Bergman’s Experimental Introspection Stars Max von Sydow, Erland Josephson, and Liv Ullmann
DIRECTED BY INGMAR BERGMAN/SWEDISH/1969
STREET DATE: APRIL 20, 2004/MGM
This review was written in 2004 as part of a series of Bergman reviews covering each film in a then-newly released six-disc DVD box set from MGM. I share this in observation of Ingmar Bergman’s centennial in the current month of July 2018.
Poor Max von Sydow. Over and over again, Ingmar Bergman has put him through various scenarios that result in the disintegration of his on-screen humanity. In the long strange history of actor/director alter ego pairings, few have been so seemingly abusive. (Maybe Sam Raimi’s treatment of Bruce Campbell in the Evil Dead series qualifies, but it’s really not quite the same.) For the third film in a row, Bergman has seen to it that von Sydow’s character is mentally destroyed while he’s clearly acting out various issues of the director’s troubled psyche. Some may call this abuse to not only the actor, but also the audience; but more often, it’s rightfully called art (and I would suspect that Max von Sydow would agree.) Once one cuts to the autobiographical core of these films, there is no denying their brilliance.
Beginning with 1968’s horror entry Hour of the Wolf and continuing with the war story Shame that same year, Bergman paired von Sydow with his then real life significant other, Liv Ullmann, as a troubled couple trying to make sense of their lives. While those films used their respective genres as vehicles for the filmmaker’s visionary pessimistic self-probing, this next and final film in the cycle, The Passion of Anna (1969) is more of an inner-psychological exercise disguised as an experimental character study. A narrative plot is almost an after-thought here, as Bergman gets so wrapped up in detailing his characters’ undoings that he himself often acts as the narrator in order to fill in the intentional blanks in the story.
As with the previous Bergman films in this era, Max von Sydow’s character Andreas is living on the director’s remote home island of Fårö, although this time not as an artist, but more of an everyman. As the film unspools, we find out surprisingly little more about him. He meets characters played by other Bergman alum (Bibi Andersson, Erland Josephson, and Liv Ullmann in the titular role of Anna), ultimately settling down with the latter. Of course, the fact that Bergman and Ullmann were on the rocks during the creation of this film plays out not just in the fate of the main characters’ relationship, but in the very way they relate through the entire film.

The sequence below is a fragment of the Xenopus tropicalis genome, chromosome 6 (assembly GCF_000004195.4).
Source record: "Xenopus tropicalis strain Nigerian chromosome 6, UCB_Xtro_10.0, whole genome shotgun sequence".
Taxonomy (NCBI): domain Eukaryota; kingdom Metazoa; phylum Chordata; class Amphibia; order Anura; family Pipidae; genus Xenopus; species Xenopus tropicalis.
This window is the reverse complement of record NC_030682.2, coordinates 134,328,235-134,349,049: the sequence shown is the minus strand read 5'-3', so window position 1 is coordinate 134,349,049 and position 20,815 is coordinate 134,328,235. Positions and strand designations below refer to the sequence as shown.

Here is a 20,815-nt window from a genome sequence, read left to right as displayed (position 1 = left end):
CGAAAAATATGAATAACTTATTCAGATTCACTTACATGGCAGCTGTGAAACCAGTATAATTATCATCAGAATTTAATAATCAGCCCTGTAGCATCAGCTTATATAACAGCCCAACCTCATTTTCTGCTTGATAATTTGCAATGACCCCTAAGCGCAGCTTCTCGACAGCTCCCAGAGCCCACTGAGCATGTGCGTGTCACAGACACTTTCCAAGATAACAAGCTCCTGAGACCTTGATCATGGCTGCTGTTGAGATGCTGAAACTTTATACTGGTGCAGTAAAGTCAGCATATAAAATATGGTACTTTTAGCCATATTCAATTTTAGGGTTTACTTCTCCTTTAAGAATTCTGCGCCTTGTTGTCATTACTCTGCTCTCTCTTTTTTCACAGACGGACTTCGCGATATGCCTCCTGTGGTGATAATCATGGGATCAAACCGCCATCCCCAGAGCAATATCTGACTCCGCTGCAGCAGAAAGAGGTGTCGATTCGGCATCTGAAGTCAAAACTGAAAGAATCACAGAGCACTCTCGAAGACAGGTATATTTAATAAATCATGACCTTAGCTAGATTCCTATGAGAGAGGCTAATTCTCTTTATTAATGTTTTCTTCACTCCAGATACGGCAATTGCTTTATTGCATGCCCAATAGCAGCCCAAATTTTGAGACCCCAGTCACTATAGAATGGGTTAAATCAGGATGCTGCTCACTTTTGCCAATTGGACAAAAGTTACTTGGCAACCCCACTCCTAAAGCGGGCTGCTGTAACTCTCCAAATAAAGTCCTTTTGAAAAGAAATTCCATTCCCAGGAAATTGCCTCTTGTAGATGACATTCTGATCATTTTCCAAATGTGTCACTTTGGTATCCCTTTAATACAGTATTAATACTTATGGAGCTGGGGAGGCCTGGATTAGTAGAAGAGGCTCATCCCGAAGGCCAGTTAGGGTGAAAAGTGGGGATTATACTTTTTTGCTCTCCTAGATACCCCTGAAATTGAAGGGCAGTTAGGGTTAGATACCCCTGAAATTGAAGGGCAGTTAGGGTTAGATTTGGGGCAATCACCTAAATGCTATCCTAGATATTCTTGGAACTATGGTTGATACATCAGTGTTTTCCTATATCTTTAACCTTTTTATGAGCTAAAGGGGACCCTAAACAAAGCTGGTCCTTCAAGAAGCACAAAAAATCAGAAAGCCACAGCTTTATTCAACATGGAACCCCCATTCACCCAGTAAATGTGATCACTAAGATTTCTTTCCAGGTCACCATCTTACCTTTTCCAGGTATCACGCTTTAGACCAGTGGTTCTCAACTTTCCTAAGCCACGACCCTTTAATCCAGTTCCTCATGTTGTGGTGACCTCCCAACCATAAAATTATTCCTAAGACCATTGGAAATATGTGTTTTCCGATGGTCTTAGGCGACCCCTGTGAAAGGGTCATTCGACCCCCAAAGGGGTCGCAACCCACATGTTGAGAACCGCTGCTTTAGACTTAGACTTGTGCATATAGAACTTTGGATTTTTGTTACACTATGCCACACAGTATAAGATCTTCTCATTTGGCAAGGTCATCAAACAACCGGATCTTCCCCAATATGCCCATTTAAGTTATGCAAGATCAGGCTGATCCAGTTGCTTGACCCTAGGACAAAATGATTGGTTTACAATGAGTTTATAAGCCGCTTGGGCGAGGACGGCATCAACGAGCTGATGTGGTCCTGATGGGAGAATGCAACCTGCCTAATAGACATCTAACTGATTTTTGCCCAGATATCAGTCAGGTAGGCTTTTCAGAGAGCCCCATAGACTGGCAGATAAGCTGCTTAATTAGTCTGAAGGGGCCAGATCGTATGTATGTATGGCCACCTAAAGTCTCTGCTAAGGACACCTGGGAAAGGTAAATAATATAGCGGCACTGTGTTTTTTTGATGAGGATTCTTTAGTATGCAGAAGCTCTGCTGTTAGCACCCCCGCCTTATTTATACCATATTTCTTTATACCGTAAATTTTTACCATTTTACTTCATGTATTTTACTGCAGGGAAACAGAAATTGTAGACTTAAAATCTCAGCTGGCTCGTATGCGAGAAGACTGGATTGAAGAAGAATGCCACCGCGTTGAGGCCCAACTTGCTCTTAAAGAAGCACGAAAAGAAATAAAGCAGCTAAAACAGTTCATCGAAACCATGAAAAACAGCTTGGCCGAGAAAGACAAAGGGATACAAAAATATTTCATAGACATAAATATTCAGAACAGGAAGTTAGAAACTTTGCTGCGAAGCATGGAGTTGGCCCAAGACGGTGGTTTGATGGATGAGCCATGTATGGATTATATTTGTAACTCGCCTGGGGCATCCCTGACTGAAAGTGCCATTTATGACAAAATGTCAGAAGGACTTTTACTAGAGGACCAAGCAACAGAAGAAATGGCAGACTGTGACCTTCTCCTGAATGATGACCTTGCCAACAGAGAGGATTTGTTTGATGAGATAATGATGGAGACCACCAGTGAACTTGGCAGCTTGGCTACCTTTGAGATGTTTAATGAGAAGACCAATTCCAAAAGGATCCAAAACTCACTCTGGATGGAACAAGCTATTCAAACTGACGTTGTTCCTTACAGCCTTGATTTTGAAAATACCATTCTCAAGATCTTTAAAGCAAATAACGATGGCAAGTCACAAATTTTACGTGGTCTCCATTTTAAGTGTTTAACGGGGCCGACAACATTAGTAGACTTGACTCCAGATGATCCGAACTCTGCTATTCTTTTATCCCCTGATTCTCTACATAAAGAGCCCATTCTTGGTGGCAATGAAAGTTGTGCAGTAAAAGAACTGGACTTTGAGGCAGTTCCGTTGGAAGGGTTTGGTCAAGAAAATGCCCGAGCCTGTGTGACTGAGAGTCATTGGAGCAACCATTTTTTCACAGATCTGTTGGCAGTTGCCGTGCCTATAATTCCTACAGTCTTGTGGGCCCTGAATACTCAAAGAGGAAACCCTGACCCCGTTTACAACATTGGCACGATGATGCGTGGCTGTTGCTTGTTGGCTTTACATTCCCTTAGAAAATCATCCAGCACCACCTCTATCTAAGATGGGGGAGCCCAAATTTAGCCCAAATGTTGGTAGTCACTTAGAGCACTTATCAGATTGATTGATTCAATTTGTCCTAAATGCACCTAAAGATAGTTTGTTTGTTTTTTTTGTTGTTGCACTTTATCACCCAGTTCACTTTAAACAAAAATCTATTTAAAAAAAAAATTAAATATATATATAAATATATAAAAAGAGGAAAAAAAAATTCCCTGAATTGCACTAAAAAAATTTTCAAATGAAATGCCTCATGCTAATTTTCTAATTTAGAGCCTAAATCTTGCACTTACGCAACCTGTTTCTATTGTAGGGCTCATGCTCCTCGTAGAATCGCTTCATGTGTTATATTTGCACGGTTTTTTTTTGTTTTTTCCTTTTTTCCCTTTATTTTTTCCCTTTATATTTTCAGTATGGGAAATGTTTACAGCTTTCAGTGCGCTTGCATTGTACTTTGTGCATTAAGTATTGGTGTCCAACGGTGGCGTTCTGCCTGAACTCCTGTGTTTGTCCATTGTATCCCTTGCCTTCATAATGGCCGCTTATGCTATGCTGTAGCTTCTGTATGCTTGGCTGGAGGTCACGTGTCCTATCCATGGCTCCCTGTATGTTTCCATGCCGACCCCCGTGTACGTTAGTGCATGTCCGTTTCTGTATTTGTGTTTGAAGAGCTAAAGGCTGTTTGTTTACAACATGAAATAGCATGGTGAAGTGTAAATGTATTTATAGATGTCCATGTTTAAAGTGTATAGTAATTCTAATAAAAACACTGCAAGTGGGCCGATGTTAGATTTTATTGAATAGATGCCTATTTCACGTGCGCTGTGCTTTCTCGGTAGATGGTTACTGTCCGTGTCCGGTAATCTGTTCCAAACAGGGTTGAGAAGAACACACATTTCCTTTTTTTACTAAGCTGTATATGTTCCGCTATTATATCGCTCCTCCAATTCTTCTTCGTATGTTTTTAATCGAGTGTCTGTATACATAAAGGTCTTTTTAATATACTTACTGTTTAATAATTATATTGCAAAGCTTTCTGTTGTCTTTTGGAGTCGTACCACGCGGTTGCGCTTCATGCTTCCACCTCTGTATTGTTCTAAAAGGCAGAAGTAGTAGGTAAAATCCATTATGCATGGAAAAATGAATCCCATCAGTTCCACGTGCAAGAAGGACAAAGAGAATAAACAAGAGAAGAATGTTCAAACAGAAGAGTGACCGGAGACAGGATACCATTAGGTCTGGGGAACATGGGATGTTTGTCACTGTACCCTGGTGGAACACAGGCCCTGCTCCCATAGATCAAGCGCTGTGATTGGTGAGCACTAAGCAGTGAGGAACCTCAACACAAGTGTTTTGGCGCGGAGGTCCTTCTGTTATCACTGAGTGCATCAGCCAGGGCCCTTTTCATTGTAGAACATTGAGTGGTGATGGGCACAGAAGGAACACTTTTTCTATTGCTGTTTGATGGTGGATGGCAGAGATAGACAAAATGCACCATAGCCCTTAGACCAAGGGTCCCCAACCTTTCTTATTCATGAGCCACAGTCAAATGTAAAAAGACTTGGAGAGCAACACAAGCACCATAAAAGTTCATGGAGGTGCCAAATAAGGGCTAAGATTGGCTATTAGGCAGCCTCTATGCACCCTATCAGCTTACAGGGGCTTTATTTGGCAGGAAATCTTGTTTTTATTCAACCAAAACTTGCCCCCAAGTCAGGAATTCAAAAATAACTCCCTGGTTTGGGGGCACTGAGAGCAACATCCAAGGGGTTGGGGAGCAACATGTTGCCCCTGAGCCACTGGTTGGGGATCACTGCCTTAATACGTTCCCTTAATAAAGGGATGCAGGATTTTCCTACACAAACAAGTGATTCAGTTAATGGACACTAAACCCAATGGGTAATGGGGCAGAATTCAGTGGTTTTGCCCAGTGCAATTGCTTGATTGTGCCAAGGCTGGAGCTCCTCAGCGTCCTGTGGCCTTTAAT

When we first meet Ullmann’s Anna, she is a sympathetic and mysterious woman with a hurt leg who’s recently lost her husband and child in a car accident. Andreas shows her compassion, but also snoops through her purse when she accidentally leaves it behind. Before settling into a troubled relationship with Anna much later, he has an affair with Andersson’s delicate Eva, (Bergman was with Andresson prior to Ullmann,) followed by a strange meeting with her socialite photographer husband Elis (Josephson). Eventually, Andreas comes to realize Anna’s religious passion and his Godless worldview cannot pleasantly co-exist. All the while, there are reoccurring acts of animal brutality happening all over the island, something that an innocent man is blindly blamed for.
If The Passion of Anna sounds like a strange and difficult film to explain, you’ve hit it on the head. Not only does this film almost completely disregard its would-be conventional plot, the animal slaughter whodunit, but it goes out of its way to break the forth wall and be self aware. At random points in the film, Bergman inserts brief interviews with his four main actors out of character and commenting on their roles. In these moments a slate is clapped and Bergman’s voice is heard asking them questions. This is the sort of cinematic deconstruction that only could’ve happened this purely in the late 1960s, and for that reason, it, along with 1966’s Persona, nicely bookends this era of Bergman’s career in this series of MGM special edition DVDs.
The fact that I’m saying this film is not at all for those simply looking for a fun movie on DVD is not meant to in any way diminish its status as a nearly brilliant piece of cinematic art. Ingmar Bergman brings more elements of his own life and filmography to The Passion (its international title) than even the most self-aware filmmakers dare to usually put on screen. In other words, not only is this probably for film buffs only, but for Bergman buffs only. Also of note is the fact that this is only Bergman’s second film to be shot in color (excellently by frequent collaborator Sven Nykvist). I heavily recommend watching the previous three films in this MGM Bergman series before taking on this one, in order to acquire a deeper understanding of what is on display here.
Like the other DVDs in this series, this one includes a twenty-minute featurette (“Disintegration of Passion”), a decent commentary by Marc Gervais, a trailer, and a small photo gallery. This time, however, we also get a look at Bergman’s unique writing process in the form of the Original Story Reading by Elliot Gould. Gould reads the entire Bergman story for the film in just under an hour. It can be a long haul at times, but for those truly interested, the differences between what is written and what ended up on screen will be illuminating.
This is not an easy film to whether – visually and emotionally disturbing content persist – but Bergman’s passion for his craft truly comes out in The Passion of Anna.